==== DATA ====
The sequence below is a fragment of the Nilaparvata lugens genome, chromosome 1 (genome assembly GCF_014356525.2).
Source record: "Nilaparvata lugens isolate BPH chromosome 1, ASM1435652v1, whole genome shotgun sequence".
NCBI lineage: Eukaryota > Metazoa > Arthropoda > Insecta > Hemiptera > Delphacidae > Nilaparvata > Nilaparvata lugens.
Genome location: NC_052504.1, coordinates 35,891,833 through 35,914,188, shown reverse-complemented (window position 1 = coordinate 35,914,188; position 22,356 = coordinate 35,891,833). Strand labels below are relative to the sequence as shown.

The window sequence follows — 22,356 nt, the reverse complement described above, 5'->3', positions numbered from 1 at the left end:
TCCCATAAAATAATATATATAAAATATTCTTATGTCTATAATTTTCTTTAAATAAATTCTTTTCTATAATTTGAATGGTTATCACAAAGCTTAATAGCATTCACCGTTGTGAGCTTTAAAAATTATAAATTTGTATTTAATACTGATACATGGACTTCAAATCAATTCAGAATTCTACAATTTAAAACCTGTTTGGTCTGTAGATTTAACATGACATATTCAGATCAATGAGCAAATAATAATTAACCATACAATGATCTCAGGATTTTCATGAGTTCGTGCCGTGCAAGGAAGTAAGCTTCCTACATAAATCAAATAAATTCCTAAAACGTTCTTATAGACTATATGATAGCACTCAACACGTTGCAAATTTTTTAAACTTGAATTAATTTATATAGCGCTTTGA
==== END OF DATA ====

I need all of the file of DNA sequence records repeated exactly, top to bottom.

The sequence below is a fragment of the Nilaparvata lugens genome, chromosome 1 (genome assembly GCF_014356525.2).
Source record: "Nilaparvata lugens isolate BPH chromosome 1, ASM1435652v1, whole genome shotgun sequence".
NCBI lineage: Eukaryota > Metazoa > Arthropoda > Insecta > Hemiptera > Delphacidae > Nilaparvata > Nilaparvata lugens.
Genome location: NC_052504.1, coordinates 35,891,833 through 35,914,188, shown reverse-complemented (window position 1 = coordinate 35,914,188; position 22,356 = coordinate 35,891,833). Strand labels below are relative to the sequence as shown.

The window sequence follows — 22,356 nt, the reverse complement described above, 5'->3', positions numbered from 1 at the left end:
TCCCATAAAATAATATATATAAAATATTCTTATGTCTATAATTTTCTTTAAATAAATTCTTTTCTATAATTTGAATGGTTATCACAAAGCTTAATAGCATTCACCGTTGTGAGCTTTAAAAATTATAAATTTGTATTTAATACTGATACATGGACTTCAAATCAATTCAGAATTCTACAATTTAAAACCTGTTTGGTCTGTAGATTTAACATGACATATTCAGATCAATGAGCAAATAATAATTAACCATACAATGATCTCAGGATTTTCATGAGTTCGTGCCGTGCAAGGAAGTAAGCTTCCTACATAAATCAAATAAATTCCTAAAACGTTCTTATAGACTATATGATAGCACTCAACACGTTGCAAATTTTTTAAACTTGAATTAATTTATATAGCGCTTTGA